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I have a web application that relies on some resources and parameters to be configured after it is installed, like a JDBC connection.

What I have come up with is providing a META-INF/context.xml which is copied into [engine-name]/[server-name]/[app-name].xml by Tomcat when I deploy the application. This way all I am providing is a war file that can be copied into the appBase folder (webapps). Tomcat's documentation says if there is such a file it won't be overwritten which is really great, since the changes made after deployment won't be lost.

But there is a subtle issue here: Since we deploy the application by copying into webapps directory, Tomcat will first uninstall the existing application as well as the configuration file. This way the configuration file will be lost / overwritten which is not desirable. Tomcat won't modify this behaviour as far as I know.

The question is: Is there a way to work around this issue by installing the application in a way that Tomcat won't remove the existing configuration file. Or, is there a better way of packaging the application?

Please note that we don't want to set autoDeploy to false and we cannot use human intervention for the installation (which rules out using Tomcat Manager web application).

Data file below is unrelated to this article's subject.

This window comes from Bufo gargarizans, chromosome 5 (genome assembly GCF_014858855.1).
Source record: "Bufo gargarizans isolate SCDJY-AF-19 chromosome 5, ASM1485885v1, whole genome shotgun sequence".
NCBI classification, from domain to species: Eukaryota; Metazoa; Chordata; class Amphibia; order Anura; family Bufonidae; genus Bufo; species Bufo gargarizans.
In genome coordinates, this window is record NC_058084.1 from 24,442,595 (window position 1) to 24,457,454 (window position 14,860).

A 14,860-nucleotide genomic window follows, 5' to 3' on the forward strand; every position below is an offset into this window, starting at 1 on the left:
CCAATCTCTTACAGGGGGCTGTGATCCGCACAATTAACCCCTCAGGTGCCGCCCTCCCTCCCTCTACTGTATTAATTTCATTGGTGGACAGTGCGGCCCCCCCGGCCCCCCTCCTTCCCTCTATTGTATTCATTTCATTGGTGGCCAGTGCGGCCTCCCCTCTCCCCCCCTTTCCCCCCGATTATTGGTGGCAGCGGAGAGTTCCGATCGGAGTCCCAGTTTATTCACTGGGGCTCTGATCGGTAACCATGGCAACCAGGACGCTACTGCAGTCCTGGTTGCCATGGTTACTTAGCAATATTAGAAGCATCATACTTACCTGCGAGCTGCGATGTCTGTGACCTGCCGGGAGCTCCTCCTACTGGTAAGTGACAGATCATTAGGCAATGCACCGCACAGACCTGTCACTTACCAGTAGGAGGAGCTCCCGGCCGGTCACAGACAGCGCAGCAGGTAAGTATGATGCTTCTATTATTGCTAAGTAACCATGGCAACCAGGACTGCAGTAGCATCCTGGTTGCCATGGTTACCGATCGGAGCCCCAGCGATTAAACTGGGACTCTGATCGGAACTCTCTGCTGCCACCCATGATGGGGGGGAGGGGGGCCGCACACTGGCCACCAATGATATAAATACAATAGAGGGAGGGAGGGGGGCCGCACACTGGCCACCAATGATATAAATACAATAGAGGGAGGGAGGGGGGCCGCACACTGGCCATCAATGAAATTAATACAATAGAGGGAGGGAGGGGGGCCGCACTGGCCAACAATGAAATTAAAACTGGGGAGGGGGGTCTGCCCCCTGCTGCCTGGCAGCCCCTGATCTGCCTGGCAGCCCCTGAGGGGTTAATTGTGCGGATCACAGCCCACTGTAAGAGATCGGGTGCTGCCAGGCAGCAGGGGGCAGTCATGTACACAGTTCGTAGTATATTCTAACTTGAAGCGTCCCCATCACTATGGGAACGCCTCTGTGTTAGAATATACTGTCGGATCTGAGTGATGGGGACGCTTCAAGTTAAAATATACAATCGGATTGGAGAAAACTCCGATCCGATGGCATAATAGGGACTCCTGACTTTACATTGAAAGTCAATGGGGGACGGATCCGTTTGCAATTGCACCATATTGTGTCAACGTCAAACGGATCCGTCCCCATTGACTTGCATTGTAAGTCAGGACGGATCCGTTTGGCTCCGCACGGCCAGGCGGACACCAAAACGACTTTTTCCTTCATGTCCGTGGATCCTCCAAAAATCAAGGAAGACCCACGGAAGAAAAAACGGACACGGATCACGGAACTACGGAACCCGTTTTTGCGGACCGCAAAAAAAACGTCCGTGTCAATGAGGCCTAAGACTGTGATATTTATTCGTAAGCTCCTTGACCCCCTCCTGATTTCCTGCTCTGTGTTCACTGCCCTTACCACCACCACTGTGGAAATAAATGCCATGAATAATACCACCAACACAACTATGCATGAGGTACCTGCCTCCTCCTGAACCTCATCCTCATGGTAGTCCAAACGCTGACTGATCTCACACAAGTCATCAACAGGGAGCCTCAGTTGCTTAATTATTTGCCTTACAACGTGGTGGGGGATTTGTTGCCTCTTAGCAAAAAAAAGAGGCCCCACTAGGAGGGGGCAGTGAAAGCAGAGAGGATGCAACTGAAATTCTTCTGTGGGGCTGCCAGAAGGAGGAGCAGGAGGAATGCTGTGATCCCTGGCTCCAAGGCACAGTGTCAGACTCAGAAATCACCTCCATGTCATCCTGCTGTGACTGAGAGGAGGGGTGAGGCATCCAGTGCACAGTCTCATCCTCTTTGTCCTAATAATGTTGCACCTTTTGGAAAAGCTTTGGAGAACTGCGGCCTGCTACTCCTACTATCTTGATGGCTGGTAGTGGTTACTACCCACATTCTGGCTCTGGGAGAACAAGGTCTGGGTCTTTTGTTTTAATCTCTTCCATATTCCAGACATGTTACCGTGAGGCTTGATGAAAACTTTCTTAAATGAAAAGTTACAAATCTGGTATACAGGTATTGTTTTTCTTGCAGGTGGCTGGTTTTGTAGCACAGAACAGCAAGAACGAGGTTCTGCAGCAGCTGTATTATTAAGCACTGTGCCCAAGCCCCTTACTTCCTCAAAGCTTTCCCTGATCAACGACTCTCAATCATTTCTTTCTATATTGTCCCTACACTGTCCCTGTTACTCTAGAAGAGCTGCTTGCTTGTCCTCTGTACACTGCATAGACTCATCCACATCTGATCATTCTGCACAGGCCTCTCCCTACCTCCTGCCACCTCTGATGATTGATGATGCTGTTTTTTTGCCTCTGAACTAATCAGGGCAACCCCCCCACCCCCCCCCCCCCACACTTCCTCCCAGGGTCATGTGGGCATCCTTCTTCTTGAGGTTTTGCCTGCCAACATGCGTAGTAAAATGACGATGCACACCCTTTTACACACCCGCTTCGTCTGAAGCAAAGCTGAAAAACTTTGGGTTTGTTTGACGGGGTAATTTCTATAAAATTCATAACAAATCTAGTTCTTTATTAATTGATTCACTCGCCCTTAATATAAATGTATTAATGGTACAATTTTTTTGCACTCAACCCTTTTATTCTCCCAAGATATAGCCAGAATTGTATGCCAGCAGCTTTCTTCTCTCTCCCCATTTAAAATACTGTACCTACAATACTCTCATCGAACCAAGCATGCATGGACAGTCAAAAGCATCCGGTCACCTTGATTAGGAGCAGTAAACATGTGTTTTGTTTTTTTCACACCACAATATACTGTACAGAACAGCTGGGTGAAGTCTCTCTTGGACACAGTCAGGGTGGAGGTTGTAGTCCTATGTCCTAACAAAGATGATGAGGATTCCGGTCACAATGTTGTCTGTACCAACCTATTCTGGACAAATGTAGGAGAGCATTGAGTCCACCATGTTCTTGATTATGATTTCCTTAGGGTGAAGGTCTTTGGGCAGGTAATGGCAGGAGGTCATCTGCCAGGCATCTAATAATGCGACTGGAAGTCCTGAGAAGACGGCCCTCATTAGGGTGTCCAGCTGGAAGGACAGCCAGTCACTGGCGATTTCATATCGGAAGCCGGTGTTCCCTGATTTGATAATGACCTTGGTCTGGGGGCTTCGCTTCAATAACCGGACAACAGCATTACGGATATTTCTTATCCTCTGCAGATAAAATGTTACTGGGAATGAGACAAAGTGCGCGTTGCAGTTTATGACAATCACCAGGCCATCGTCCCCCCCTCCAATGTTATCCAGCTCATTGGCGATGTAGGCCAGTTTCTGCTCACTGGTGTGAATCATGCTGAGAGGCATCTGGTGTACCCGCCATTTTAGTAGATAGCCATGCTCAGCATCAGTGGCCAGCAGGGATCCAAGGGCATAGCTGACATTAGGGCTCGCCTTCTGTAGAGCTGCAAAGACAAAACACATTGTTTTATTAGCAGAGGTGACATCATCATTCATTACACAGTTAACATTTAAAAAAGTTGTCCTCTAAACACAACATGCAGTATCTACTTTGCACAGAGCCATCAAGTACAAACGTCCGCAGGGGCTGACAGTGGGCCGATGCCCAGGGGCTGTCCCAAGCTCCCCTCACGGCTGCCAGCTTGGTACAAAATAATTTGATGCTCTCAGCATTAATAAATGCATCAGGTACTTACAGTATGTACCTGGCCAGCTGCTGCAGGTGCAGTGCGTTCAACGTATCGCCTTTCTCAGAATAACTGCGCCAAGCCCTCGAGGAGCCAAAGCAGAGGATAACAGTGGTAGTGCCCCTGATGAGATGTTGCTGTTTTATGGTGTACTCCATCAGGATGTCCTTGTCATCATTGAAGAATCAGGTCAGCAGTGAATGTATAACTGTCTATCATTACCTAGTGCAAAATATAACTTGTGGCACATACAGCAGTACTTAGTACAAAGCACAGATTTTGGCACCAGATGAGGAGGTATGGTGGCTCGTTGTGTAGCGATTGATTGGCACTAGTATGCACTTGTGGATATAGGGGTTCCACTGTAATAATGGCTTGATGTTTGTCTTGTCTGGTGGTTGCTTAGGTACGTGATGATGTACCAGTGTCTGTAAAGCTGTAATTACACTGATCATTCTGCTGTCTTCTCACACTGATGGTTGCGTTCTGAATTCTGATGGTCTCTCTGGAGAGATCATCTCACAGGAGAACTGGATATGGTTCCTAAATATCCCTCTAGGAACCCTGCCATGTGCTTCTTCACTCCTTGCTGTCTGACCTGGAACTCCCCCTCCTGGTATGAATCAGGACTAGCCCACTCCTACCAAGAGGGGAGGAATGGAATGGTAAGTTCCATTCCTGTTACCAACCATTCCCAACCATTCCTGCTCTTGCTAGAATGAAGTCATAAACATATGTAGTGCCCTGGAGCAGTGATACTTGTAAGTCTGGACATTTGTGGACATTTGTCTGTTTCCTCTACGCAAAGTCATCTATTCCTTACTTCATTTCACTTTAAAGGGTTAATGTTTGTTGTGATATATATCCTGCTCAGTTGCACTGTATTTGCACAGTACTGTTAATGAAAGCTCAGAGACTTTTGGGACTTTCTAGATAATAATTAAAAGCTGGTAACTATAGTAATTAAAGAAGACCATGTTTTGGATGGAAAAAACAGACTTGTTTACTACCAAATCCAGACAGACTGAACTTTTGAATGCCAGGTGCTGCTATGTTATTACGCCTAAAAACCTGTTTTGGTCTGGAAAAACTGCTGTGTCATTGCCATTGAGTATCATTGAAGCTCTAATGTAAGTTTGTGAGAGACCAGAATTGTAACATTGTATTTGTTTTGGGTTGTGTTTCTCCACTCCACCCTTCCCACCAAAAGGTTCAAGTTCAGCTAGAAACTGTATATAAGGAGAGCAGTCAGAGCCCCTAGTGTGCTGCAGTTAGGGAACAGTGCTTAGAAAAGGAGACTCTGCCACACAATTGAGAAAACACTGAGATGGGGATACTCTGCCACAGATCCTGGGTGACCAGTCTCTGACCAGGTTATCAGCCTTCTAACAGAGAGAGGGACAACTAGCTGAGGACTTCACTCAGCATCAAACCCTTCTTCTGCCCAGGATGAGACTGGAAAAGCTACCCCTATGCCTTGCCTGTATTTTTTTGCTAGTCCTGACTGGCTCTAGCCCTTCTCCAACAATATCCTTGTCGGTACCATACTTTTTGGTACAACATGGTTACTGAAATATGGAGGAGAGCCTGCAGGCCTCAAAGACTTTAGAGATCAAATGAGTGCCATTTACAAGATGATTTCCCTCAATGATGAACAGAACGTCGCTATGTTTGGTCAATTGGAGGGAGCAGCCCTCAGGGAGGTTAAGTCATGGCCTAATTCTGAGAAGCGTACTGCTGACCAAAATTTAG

If I get the configuration file out of .war file and copy it separately as [engine-name]/[server-name]/[app-name].xml, Tomcat will still associate it with my application and remove it once I copy a new .war file.

Another assumption is: We don't know in advance the values to the configuration. We will only provide a sample configuration (a placeholder, if you wish) while actual configuration will be performed at some time later (not necessarily in the installation time).

Thanks

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can't you remove your context.xml file from war and put it directly where tomcat needs it ? It would not be uninstalled and reinstalled anymore. On jetty, that's the way hot deploy works –  Snicolas Aug 22 '11 at 1:45
    
I tried that, if the file matches the [engine]/[host]/[app].xml pattern it is considered to be as part of the application, even though it wasn't in the .war file (o_O). –  n0rm9n Aug 22 '11 at 2:35
    
Can't you provide build scripts for all the different environments so that you don't have to modify anything after deployment? –  home Aug 22 '11 at 6:15